Designing the Ripple Opener
Brooklyn, NY 5/25/17
The 'crown cork' has been sealing carbonated beverages for more than a century, and designers have been churning out openers since day one. The requirement is simple — a basic lever and prying edge — which has lead to countless variations.
Cracking open a sealed bottle has always felt like a small, but celebratory, ritual. We wanted to honor that ritual with a tool that quietly reflected the momentary joy of that action.
Similar to the Jack Puzzle, we wanted to work with an existing bar stock — in this case, 5/8" diameter stainless steel bar
— which we found the have the best weight and hand feel.
In our hunt for a domestic manufacturer capable of producing the tight tolerances that our Jack Puzzle required, we were introduced to a machine shop in Wisconsin that specializes in high precision milling and turning. We worked closely with their lead engineer to develop an understanding of their efficiencies and areas of expertise.
We had finalized the manufacturing process and the material, and now we had constraints to work within. After hundreds of sketches, dozens of 3D prints, and a handful of physical prototypes, we landed on our final geometry.
Below at the left you can see the original raw bar stock, and at right is a finished Ripple Opener.
After a long and winding development process, the final result ticked a bunch of important boxes for us: familiar and visually intuitive, substantial and weighty in the hand, employs efficient domestic manufacturing, opens bottles.
We're pleased to be able to share a bit of the design and development process with you, and we look forward to continuing to do so with future product releases. Salut!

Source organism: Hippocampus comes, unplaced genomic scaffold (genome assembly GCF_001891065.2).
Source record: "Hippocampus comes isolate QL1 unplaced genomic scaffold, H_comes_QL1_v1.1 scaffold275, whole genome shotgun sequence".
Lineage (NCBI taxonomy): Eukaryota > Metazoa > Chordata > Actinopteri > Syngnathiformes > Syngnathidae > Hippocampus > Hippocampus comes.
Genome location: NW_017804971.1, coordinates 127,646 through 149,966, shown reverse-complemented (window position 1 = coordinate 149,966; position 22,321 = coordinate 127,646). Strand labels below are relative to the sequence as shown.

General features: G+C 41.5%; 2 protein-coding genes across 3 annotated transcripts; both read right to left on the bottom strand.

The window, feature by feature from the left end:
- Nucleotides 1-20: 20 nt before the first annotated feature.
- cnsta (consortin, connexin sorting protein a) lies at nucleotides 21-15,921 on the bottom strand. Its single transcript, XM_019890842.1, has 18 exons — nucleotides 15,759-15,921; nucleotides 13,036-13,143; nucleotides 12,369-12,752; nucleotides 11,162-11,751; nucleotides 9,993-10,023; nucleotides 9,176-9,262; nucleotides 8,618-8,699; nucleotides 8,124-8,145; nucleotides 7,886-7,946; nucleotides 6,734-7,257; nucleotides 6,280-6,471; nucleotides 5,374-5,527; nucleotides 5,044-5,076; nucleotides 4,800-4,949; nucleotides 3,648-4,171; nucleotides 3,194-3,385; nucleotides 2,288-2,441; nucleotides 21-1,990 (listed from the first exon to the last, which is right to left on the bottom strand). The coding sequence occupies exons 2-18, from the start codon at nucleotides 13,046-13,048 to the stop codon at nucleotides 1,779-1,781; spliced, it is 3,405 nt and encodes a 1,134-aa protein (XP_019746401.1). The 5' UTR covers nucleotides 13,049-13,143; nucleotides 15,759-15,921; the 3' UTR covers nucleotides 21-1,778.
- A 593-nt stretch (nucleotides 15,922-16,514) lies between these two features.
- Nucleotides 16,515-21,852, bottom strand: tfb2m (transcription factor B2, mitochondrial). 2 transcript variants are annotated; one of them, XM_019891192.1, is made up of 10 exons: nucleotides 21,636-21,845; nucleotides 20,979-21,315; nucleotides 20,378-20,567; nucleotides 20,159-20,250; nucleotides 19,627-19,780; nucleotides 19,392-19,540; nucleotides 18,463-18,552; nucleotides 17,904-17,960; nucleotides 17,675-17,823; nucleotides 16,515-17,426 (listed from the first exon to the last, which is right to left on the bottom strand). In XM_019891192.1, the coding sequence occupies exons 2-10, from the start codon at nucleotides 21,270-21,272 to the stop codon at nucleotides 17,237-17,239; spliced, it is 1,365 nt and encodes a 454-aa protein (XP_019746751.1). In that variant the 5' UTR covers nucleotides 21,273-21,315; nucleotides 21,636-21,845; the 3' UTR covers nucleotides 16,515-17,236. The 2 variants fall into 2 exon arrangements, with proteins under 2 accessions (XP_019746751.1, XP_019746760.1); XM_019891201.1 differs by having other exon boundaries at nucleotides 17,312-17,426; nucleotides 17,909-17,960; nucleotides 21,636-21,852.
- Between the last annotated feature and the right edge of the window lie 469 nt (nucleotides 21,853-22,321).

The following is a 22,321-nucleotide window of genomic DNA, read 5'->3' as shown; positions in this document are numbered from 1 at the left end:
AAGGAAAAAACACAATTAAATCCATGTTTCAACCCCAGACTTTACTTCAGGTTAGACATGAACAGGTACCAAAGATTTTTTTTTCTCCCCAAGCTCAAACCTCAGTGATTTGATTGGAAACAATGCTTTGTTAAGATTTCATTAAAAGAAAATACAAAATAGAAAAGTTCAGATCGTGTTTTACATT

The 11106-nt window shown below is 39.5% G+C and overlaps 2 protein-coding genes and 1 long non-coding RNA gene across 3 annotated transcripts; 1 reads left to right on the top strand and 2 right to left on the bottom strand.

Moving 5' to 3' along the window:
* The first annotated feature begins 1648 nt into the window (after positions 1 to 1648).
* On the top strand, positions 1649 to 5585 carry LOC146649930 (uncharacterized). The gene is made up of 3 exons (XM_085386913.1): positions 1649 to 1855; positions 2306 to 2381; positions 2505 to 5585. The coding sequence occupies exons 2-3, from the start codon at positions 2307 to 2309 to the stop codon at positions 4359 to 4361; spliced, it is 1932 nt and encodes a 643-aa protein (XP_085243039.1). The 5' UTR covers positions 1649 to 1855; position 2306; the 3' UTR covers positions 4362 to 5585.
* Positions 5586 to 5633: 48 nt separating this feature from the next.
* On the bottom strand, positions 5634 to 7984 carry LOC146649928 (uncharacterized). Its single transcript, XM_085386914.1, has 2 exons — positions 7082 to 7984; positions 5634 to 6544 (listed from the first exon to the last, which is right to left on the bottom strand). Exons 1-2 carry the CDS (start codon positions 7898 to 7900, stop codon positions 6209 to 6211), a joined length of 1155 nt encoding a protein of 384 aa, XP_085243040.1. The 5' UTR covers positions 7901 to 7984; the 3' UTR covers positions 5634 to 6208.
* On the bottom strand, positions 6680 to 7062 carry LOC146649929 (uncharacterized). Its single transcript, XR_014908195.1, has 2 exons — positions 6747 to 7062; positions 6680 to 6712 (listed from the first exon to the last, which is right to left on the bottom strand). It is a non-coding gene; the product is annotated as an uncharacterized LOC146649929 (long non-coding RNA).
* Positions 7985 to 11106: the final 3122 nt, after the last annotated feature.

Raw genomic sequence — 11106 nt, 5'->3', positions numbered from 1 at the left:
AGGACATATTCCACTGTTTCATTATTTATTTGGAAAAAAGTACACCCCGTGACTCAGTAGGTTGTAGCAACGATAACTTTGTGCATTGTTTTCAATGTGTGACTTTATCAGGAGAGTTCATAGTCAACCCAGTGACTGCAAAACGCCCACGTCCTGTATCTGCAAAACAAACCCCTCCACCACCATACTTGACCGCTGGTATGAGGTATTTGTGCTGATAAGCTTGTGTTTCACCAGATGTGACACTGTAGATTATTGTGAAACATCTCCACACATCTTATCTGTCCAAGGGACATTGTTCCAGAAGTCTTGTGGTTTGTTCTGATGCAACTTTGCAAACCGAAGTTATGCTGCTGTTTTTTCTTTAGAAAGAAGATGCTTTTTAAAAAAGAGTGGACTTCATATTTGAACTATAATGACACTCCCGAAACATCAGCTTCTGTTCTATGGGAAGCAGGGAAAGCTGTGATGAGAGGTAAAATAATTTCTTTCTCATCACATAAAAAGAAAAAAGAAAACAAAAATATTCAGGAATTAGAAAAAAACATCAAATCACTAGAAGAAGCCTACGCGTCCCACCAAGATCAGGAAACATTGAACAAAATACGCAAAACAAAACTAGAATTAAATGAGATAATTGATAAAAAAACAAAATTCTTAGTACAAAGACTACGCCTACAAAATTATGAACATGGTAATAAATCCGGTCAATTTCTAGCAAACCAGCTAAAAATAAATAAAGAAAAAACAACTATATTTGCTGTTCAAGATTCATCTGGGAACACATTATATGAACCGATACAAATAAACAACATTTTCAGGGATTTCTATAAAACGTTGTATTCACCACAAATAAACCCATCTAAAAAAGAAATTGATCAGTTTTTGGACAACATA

Brooklyn, NY - 4/6/17
The time of hibernation is over, and there's the distinct smell of possibility in the air. We're alive! A couple weeks ago our friends from Bespoke Post came by Craighill HQ to hang out and take a look at the studio. Please enjoy the fruits of their labor. The glamour is real.
Above: We recently welcomed the newest member of the team. His name is Doctor, he's a friendly Scottish terrier mix of some kind, and he is now in charge of the company.
Above: Fearless leader Hunter Craighill hard at work developing a new product.
Above: Intrepid team member Val finishing a Uniform Square Cuff on the belt sander.
Above: Zach and Hunter sip tea, surf the web, imagine themselves on a beach somewhere.
Above: The point of no return.
Making the Wilson Keyring
Cleveland, OH - 11/22/16
The Wilson Keyring is formed at a factory on the west side of Cleveland. The process starts with 250lb spools of wire and ends with an efficient tool to carry your keys.
Above: Our spool of 1/8" cartridge brass, amongst a sea of steel alloys.
Above: The wire is fed off the spool into this shearing machine, which straightens the wire on rollers before cutting it to length.
Above: Various tooling and forming components sit on a table near a larger CNC forming machine, used to produce other Craighill products.
Above: After a manual de-burring (to round the ends), the wires proceed through 3 custom bending rigs.
All that's left is a little cleanup, a Craighill stamp, and some packaging.
Shop Wilson Keyring